W3C home > Mailing lists > Public > www-html@w3.org > August 2002

XHTML 2.0 and the href and src attributes

From: Chris Mannall <chris.mannall@hecubagames.com>
Date: Thu, 08 Aug 2002 15:32:36 +0100
Message-ID: <3D528104.6090203@hecubagames.com>
To: www-html@w3.org

Apologies for not replying directly to the relevant message; I am not 
subscribed to this list. Please CC me on any replies.

I wrote [1]:
 >Is there any chance that we can start the process of renaming "src"
 >attributes to "href" attributes (or vice versa)?

To which Jonny Axelsson replied [2]:
 >Personally I don't think it is worth it. There are a number of linking
 >attributes, such as cite, data, href, longdesc, src... I don't see a
 >great advantage in renaming those as there are a number of different
 >kind of linking types anyway.

I think that for the most point you're helping my argument here... yes, 
there are a number of linking attributes, but the difference is that 
cite, data and longdesc all have different semantics, and for that 
reason I have no problem with them at all (well, except for the 
displeasing appearance of <cite cite=""></cite> which I think should 
either have its attribute renamed or perhaps replaced with <cite 
href=""></cite>, as I mentioned in my first message[1]).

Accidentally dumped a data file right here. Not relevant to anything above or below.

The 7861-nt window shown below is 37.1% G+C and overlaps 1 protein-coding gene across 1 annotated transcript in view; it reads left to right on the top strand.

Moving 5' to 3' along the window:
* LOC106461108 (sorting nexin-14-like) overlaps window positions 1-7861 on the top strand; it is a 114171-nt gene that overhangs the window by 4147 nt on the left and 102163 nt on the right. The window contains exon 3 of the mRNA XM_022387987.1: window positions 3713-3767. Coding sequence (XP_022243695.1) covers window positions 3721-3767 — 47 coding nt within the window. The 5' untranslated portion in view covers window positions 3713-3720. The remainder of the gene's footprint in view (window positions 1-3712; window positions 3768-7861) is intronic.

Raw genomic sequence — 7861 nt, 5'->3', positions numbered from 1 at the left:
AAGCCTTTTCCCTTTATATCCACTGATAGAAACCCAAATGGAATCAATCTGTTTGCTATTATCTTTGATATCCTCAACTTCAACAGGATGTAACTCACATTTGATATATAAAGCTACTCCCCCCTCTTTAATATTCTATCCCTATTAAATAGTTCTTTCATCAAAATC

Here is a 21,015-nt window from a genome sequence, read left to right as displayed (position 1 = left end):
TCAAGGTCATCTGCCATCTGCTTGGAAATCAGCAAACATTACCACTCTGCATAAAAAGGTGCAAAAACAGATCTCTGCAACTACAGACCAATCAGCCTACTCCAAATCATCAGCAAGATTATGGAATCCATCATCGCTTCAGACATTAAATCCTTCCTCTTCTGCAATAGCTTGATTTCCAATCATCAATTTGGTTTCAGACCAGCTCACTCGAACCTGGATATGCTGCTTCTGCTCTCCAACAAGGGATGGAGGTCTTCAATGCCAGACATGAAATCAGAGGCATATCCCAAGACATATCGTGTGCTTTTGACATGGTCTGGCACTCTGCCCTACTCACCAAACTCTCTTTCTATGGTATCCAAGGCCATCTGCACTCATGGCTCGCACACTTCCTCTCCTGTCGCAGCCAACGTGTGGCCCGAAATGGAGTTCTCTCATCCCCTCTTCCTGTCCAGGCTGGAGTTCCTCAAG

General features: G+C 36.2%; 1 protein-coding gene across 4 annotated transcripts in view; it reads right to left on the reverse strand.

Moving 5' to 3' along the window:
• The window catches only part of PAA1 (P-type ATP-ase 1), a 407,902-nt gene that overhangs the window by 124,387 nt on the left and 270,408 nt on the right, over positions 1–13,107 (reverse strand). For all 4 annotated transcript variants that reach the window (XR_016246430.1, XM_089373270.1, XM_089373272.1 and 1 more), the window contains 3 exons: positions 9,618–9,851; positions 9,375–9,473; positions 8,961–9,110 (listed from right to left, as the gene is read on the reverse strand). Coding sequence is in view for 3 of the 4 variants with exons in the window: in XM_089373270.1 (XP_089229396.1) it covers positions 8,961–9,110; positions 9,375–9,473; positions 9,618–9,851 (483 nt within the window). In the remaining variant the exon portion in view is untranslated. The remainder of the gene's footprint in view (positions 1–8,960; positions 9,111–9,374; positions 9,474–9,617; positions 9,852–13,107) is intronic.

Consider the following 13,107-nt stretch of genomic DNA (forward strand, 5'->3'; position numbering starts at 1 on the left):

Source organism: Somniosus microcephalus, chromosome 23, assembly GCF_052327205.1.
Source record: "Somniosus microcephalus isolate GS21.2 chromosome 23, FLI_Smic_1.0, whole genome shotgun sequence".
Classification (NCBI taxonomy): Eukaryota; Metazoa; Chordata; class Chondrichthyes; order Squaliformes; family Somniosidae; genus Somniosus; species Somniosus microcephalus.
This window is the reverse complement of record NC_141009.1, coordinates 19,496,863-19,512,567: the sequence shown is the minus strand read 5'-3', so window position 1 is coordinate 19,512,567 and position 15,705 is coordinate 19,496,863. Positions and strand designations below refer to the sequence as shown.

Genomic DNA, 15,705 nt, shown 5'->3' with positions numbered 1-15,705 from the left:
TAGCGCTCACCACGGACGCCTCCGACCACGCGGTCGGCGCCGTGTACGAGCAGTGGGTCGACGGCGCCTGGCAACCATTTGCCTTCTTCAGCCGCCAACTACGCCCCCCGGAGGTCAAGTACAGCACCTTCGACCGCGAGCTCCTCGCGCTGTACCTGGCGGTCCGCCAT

The issue I have is solely limited to src and href, which have no 
semantic difference whatsoever. If there was a consistent difference 
between the two, such as 'src' always referring to resources to be 
embedded within the page (e.g. scripts, stylesheets) and href always 
referring to resources that are *pointed at* rather than included (e.g. 
anchors), then I could understand why two attributes are necessary. As 
it is, they seem to me to just be two ways of expressing exactly the 
same thing. I'd rather see src deleted and universally replaced with href.

As a somewhat related aside, why is the Hypertext attribute collection 
used so liberally? What is the intended meaning of e.g.:

     <em href="http://www.example.com/">
        this,
     </em>
     <div href="http://www.example.com/">
        this,
     </div>
     <body href="http://www.example.com/">
        and, strangest of all, this?
     </body>

All are valid according to the spec, but no mention is made of what 
these element/attribute combinations *mean* nor how they are expected to 
*behave*. Is the intention to make (virtually) every element a 
hyperlink? If so, surely this would make the 'a' element somewhat redundant?


Chris Mannall


[1] http://lists.w3.org/Archives/Public/www-html/2002Aug/0017.html
[2] http://lists.w3.org/Archives/Public/www-html/2002Aug/0023.html
Received on Thursday, 8 August 2002 10:35:05 GMT

This archive was generated by hypermail 2.2.0+W3C-0.50 : Tuesday, 27 March 2012 18:15:52 GMT